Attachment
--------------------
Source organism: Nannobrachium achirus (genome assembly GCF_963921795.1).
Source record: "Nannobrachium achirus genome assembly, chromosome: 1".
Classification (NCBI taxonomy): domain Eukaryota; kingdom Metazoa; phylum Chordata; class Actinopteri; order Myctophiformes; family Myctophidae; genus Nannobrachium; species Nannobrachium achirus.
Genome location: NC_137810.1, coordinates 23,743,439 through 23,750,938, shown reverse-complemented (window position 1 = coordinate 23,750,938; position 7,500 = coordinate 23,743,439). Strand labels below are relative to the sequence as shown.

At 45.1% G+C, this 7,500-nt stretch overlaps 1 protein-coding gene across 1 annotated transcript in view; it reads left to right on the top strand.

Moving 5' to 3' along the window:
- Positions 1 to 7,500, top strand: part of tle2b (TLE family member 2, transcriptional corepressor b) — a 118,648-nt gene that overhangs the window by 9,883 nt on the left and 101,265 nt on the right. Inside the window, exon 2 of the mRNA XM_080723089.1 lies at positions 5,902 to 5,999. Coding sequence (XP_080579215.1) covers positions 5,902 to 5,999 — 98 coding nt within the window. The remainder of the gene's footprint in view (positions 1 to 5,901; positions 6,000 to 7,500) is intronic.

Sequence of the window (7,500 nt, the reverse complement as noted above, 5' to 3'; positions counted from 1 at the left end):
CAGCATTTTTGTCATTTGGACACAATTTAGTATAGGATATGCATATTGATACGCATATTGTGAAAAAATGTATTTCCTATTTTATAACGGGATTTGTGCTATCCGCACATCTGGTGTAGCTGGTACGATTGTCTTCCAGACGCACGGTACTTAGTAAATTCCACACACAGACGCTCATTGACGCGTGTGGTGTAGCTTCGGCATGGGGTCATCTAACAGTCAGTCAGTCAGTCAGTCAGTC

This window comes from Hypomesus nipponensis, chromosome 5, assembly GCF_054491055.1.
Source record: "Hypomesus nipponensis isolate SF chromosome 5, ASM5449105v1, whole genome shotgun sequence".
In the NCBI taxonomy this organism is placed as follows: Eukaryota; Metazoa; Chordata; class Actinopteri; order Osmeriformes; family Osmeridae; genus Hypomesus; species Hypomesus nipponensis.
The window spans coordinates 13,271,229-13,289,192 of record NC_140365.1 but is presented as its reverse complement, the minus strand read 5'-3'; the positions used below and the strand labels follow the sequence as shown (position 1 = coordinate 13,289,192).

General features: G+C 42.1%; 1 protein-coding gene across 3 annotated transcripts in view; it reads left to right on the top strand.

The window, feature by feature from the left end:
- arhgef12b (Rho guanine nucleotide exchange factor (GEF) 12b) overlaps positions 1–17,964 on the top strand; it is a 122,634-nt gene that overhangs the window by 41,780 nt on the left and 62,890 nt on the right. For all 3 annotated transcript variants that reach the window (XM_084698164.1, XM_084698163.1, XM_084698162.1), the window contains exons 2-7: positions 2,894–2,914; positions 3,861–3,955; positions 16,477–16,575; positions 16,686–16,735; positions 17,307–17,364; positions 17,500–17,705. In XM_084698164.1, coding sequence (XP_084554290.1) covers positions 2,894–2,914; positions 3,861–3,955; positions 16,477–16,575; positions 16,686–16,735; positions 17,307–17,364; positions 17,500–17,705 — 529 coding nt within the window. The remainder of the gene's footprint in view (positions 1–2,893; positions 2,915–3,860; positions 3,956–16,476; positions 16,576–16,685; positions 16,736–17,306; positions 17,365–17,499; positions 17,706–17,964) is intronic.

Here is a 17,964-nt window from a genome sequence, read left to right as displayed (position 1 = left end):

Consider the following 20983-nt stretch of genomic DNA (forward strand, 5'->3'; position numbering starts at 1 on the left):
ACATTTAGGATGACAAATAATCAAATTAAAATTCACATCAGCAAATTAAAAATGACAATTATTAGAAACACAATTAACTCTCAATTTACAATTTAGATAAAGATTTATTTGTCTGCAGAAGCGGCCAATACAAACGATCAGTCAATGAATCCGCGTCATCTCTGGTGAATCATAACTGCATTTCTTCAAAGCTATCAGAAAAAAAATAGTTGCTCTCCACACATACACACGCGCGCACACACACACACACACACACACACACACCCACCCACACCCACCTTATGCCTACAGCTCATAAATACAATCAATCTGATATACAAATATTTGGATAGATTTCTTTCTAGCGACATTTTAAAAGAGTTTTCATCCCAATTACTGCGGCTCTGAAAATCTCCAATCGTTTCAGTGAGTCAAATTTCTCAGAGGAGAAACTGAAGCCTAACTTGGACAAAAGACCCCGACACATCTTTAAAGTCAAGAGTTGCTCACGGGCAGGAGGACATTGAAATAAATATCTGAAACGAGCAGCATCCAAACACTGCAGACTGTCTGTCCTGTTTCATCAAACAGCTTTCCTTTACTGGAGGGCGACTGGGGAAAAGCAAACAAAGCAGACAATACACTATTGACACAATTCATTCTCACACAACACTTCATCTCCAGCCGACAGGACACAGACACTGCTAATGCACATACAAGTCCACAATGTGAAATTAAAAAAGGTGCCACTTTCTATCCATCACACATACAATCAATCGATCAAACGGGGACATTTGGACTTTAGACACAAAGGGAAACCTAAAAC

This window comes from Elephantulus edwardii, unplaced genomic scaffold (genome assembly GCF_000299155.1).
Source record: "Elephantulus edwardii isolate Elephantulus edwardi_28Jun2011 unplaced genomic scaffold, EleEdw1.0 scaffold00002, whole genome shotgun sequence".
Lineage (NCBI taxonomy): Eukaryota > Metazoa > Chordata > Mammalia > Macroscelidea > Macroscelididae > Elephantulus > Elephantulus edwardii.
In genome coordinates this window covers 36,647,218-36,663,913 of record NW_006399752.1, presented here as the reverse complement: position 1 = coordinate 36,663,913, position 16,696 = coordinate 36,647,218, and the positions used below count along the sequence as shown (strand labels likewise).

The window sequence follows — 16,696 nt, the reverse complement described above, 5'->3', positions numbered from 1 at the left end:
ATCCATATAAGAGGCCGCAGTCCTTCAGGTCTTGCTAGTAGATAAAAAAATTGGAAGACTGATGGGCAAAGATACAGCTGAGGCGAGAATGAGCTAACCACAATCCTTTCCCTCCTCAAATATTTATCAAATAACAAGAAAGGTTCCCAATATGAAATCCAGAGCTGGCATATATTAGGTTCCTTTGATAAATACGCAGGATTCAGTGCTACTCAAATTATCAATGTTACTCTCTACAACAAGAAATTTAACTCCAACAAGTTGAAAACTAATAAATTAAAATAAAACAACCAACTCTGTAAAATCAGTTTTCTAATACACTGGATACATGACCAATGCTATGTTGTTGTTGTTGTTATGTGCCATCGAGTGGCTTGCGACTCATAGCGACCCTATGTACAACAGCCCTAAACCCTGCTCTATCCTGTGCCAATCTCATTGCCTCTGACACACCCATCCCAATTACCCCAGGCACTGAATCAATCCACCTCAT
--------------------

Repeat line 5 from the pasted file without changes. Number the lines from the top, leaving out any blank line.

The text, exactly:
At 45.1% G+C, this 7,500-nt stretch overlaps 1 protein-coding gene across 1 annotated transcript in view; it reads left to right on the top strand.